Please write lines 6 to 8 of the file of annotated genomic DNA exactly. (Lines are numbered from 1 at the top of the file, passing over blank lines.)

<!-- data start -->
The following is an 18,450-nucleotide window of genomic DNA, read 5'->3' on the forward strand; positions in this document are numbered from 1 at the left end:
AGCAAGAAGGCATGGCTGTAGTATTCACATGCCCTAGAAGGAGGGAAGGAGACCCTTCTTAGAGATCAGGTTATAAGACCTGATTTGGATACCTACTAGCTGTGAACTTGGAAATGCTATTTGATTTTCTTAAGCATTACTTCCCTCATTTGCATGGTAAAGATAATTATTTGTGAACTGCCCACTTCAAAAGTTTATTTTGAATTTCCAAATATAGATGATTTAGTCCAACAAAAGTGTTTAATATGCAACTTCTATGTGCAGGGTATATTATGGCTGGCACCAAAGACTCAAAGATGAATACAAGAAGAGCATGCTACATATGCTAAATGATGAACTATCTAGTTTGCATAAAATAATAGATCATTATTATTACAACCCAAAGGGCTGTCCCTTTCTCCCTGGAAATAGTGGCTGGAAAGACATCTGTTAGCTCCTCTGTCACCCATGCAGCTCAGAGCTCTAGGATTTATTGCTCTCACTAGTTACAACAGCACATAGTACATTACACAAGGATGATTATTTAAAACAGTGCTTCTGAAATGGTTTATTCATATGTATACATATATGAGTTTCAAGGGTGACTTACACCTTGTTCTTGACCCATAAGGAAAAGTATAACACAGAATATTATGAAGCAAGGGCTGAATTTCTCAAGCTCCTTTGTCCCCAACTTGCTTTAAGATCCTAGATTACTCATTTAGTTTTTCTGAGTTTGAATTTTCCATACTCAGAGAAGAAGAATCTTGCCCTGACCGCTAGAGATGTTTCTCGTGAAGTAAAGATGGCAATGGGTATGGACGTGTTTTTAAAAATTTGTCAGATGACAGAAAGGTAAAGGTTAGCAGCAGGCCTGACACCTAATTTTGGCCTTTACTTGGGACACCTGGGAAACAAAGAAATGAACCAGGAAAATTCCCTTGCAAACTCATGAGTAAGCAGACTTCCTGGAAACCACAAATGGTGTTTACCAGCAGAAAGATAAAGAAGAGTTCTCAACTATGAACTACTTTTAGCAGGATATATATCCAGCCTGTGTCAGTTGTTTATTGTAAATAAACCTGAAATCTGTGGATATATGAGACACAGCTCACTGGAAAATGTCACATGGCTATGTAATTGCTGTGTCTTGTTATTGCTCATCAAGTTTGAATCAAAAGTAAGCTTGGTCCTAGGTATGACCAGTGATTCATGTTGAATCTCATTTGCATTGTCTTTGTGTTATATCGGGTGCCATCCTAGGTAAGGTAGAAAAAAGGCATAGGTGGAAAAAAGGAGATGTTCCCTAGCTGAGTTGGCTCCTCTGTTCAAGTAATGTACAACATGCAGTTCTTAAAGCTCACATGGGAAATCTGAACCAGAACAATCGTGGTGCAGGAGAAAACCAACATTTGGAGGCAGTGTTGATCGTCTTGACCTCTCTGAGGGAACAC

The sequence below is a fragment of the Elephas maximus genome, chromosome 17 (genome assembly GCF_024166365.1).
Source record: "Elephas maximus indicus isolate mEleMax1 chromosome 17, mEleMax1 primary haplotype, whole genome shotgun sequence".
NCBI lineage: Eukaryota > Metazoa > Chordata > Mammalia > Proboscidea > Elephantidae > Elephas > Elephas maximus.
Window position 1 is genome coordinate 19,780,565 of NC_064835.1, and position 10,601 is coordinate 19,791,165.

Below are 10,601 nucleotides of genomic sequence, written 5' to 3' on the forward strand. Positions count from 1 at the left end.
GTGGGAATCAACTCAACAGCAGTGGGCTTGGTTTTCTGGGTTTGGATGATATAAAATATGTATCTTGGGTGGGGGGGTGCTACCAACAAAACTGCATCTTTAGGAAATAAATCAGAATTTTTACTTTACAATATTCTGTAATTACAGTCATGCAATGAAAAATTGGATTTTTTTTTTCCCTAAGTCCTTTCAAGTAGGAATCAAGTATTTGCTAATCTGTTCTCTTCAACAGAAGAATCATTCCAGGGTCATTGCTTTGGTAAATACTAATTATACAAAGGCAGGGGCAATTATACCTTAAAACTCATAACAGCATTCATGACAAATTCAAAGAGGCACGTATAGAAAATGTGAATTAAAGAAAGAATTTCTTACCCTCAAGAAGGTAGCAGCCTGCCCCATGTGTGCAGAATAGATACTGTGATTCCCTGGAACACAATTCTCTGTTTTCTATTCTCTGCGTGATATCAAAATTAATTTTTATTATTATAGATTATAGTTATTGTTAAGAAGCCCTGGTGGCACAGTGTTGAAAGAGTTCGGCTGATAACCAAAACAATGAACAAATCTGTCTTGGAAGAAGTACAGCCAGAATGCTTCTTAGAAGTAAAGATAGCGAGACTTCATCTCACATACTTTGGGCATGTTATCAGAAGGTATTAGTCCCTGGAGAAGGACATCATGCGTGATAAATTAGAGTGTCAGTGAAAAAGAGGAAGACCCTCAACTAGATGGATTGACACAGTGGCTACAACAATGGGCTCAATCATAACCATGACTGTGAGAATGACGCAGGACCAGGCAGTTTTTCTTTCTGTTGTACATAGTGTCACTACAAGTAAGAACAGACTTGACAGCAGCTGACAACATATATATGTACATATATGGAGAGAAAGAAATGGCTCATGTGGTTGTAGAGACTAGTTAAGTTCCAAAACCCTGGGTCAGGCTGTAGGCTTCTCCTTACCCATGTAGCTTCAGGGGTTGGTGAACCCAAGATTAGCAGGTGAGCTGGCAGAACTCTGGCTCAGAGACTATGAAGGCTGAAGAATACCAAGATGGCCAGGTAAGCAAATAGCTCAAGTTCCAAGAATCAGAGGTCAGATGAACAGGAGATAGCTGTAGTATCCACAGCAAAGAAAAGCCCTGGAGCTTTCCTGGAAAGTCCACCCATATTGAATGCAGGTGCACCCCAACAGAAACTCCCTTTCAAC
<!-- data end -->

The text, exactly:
Window position 1 is genome coordinate 19,780,565 of NC_064835.1, and position 10,601 is coordinate 19,791,165.

Below are 10,601 nucleotides of genomic sequence, written 5' to 3' on the forward strand. Positions count from 1 at the left end.
GTGGGAATCAACTCAACAGCAGTGGGCTTGGTTTTCTGGGTTTGGATGATATAAAATATGTATCTTGGGTGGGGGGGTGCTACCAACAAAACTGCATCTTTAGGAAATAAATCAGAATTTTTACTTTACAATATTCTGTAATTACAGTCATGCAATGAAAAATTGGATTTTTTTTTTCCCTAAGTCCTTTCAAGTAGGAATCAAGTATTTGCTAATCTGTTCTCTTCAACAGAAGAATCATTCCAGGGTCATTGCTTTGGTAAATACTAATTATACAAAGGCAGGGGCAATTATACCTTAAAACTCATAACAGCATTCATGACAAATTCAAAGAGGCACGTATAGAAAATGTGAATTAAAGAAAGAATTTCTTACCCTCAAGAAGGTAGCAGCCTGCCCCATGTGTGCAGAATAGATACTGTGATTCCCTGGAACACAATTCTCTGTTTTCTATTCTCTGCGTGATATCAAAATTAATTTTTATTATTATAGATTATAGTTATTGTTAAGAAGCCCTGGTGGCACAGTGTTGAAAGAGTTCGGCTGATAACCAAAACAATGAACAAATCTGTCTTGGAAGAAGTACAGCCAGAATGCTTCTTAGAAGTAAAGATAGCGAGACTTCATCTCACATACTTTGGGCATGTTATCAGAAGGTATTAGTCCCTGGAGAAGGACATCATGCGTGATAAATTAGAGTGTCAGTGAAAAAGAGGAAGACCCTCAACTAGATGGATTGACACAGTGGCTACAACAATGGGCTCAATCATAACCATGACTGTGAGAATGACGCAGGACCAGGCAGTTTTTCTTTCTGTTGTACATAGTGTCACTACAAGTAAGAACAGACTTGACAGCAGCTGACAACATATATATGTACATATATGGAGAGAAAGAAATGGCTCATGTGGTTGTAGAGACTAGTTAAGTTCCAAAACCCTGGGTCAGGCTGTAGGCTTCTCCTTACCCATGTAGCTTCAGGGGTTGGTGAACCCAAGATTAGCAGGTGAGCTGGCAGAACTCTGGCTCAGAGACTATGAAGGCTGAAGAATACCAAGATGGCCAGGTAAGCAAATAGCTCAAGTTCCAAGAATCAGAGGTCAGATGAACAGGAGATAGCTGTAGTATCCACAGCAAAGAAAAGCCCTGGAGCTTTCCTGGAAAGTCCACCCATATTGAATGCAGGTGCACCCCAACAGAAACTCCCTTTCAAC